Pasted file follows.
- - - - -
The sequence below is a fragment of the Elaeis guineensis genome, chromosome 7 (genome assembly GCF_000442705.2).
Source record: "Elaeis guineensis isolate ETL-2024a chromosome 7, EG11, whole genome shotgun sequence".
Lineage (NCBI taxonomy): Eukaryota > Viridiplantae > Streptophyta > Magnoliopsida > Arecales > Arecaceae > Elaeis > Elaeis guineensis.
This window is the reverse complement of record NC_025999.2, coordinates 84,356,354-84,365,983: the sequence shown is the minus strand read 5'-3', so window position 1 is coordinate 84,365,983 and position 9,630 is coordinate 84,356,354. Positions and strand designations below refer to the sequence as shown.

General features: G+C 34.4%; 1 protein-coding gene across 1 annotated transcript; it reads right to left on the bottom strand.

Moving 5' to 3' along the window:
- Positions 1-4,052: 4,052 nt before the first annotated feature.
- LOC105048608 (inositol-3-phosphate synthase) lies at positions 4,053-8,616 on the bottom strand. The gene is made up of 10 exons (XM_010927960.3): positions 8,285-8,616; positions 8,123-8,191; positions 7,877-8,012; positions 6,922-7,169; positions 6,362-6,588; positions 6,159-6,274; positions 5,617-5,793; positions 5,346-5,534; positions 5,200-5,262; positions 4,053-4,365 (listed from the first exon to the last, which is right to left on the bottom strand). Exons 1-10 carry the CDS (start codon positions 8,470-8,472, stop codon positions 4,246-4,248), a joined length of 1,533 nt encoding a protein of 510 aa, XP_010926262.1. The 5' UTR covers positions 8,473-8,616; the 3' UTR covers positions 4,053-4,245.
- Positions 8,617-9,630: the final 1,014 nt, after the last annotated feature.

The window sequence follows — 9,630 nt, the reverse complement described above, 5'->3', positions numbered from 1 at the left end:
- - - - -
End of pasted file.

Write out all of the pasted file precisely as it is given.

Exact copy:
The sequence below is a fragment of the Elaeis guineensis genome, chromosome 7 (genome assembly GCF_000442705.2).
Source record: "Elaeis guineensis isolate ETL-2024a chromosome 7, EG11, whole genome shotgun sequence".
Lineage (NCBI taxonomy): Eukaryota > Viridiplantae > Streptophyta > Magnoliopsida > Arecales > Arecaceae > Elaeis > Elaeis guineensis.
This window is the reverse complement of record NC_025999.2, coordinates 84,356,354-84,365,983: the sequence shown is the minus strand read 5'-3', so window position 1 is coordinate 84,365,983 and position 9,630 is coordinate 84,356,354. Positions and strand designations below refer to the sequence as shown.

General features: G+C 34.4%; 1 protein-coding gene across 1 annotated transcript; it reads right to left on the bottom strand.

Moving 5' to 3' along the window:
- Positions 1-4,052: 4,052 nt before the first annotated feature.
- LOC105048608 (inositol-3-phosphate synthase) lies at positions 4,053-8,616 on the bottom strand. The gene is made up of 10 exons (XM_010927960.3): positions 8,285-8,616; positions 8,123-8,191; positions 7,877-8,012; positions 6,922-7,169; positions 6,362-6,588; positions 6,159-6,274; positions 5,617-5,793; positions 5,346-5,534; positions 5,200-5,262; positions 4,053-4,365 (listed from the first exon to the last, which is right to left on the bottom strand). Exons 1-10 carry the CDS (start codon positions 8,470-8,472, stop codon positions 4,246-4,248), a joined length of 1,533 nt encoding a protein of 510 aa, XP_010926262.1. The 5' UTR covers positions 8,473-8,616; the 3' UTR covers positions 4,053-4,245.
- Positions 8,617-9,630: the final 1,014 nt, after the last annotated feature.

The window sequence follows — 9,630 nt, the reverse complement described above, 5'->3', positions numbered from 1 at the left end: